(c. 1540 – 1607)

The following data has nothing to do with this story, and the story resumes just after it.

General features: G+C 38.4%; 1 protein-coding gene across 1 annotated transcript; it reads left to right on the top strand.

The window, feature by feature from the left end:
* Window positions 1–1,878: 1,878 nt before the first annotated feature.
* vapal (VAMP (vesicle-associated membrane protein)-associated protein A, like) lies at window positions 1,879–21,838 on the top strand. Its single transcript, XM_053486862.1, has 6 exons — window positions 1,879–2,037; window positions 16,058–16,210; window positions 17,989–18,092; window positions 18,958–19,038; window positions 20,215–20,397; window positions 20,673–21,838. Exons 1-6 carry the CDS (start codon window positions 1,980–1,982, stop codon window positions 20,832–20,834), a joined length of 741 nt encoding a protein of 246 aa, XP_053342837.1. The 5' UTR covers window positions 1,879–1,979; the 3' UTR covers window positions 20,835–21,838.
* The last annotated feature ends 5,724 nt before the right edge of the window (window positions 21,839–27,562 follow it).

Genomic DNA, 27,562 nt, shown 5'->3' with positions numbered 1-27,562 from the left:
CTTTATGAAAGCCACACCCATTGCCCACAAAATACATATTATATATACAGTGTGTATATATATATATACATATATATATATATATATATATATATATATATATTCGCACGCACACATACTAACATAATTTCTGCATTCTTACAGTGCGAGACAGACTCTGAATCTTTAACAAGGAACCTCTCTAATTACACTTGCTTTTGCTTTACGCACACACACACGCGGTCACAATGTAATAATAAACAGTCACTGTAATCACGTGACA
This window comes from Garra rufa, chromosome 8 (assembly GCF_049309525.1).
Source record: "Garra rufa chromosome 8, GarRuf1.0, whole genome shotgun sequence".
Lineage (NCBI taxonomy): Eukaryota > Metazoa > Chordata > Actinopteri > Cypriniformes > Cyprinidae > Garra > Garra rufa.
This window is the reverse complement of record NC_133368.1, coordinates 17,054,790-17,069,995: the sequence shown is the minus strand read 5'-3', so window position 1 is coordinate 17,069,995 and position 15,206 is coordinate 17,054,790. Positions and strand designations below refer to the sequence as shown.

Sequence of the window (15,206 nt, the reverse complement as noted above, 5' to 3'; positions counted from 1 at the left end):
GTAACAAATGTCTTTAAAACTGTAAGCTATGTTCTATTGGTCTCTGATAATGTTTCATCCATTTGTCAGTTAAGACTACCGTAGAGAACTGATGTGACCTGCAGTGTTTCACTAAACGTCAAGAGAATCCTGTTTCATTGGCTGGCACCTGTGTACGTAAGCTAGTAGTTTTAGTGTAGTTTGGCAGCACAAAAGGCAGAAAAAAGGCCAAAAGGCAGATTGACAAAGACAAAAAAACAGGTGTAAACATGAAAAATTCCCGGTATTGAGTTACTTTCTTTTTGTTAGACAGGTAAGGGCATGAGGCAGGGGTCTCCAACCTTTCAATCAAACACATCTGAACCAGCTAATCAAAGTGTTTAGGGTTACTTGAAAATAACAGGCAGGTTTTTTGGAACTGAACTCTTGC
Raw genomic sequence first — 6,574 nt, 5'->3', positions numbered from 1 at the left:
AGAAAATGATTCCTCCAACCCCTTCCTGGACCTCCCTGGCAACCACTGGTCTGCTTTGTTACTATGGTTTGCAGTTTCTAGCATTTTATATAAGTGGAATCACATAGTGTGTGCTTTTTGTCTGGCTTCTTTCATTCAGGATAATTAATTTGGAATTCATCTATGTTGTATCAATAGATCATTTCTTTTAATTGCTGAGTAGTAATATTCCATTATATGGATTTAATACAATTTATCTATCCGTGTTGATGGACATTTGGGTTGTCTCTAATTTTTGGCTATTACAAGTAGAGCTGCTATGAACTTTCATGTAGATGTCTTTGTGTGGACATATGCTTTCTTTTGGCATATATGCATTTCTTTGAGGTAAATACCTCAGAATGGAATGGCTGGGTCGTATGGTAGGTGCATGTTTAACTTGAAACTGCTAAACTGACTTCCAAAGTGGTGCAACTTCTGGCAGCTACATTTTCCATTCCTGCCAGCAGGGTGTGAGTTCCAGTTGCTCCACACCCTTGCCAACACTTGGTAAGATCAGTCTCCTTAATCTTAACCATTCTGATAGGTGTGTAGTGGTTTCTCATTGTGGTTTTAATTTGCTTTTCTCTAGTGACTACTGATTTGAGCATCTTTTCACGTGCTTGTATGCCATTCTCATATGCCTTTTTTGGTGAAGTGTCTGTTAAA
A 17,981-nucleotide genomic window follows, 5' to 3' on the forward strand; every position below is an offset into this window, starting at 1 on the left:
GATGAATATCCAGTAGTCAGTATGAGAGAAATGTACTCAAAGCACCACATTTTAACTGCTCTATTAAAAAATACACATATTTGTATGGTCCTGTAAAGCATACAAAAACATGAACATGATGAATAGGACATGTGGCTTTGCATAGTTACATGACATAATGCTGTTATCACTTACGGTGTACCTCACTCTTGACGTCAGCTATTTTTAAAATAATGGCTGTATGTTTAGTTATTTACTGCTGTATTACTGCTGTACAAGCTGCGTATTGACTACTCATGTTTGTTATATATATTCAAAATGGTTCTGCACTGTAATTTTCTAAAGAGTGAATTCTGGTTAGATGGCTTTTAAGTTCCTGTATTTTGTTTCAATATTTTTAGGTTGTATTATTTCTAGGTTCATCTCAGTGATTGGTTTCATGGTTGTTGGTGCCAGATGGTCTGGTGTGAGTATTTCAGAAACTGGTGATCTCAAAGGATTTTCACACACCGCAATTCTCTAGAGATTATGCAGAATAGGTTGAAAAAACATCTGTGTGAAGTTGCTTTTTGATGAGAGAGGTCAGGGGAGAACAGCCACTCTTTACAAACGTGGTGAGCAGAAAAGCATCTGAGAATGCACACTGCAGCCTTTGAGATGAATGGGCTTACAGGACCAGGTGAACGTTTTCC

Antonio Amati, son of the man credited with inventing the modern violin, worked in his father Andrea's shop for the twenty years preceding Andrea's death in 1577. In fact, most of the instruments bearing Andrea Amati's label from the late 1560s-1570s are probably the work of Antonio. Near the end of Andrea's life, his younger ...Read More son Girolamo joined the workshop, and the two sons continued to collaborate after their father's death under a joint Brothers Amati label. The brothers parted, perhaps on unfriendly terms, in 1588, and after that Antonio's relationship to the Brothers Amati label is unclear. An overwhelming majority of the Brothers Amati instruments made after 1588 are the exclusive work of Girolamo. The exact date and cause of Antonio's death are unknown, but he is believed to have died around 1610.
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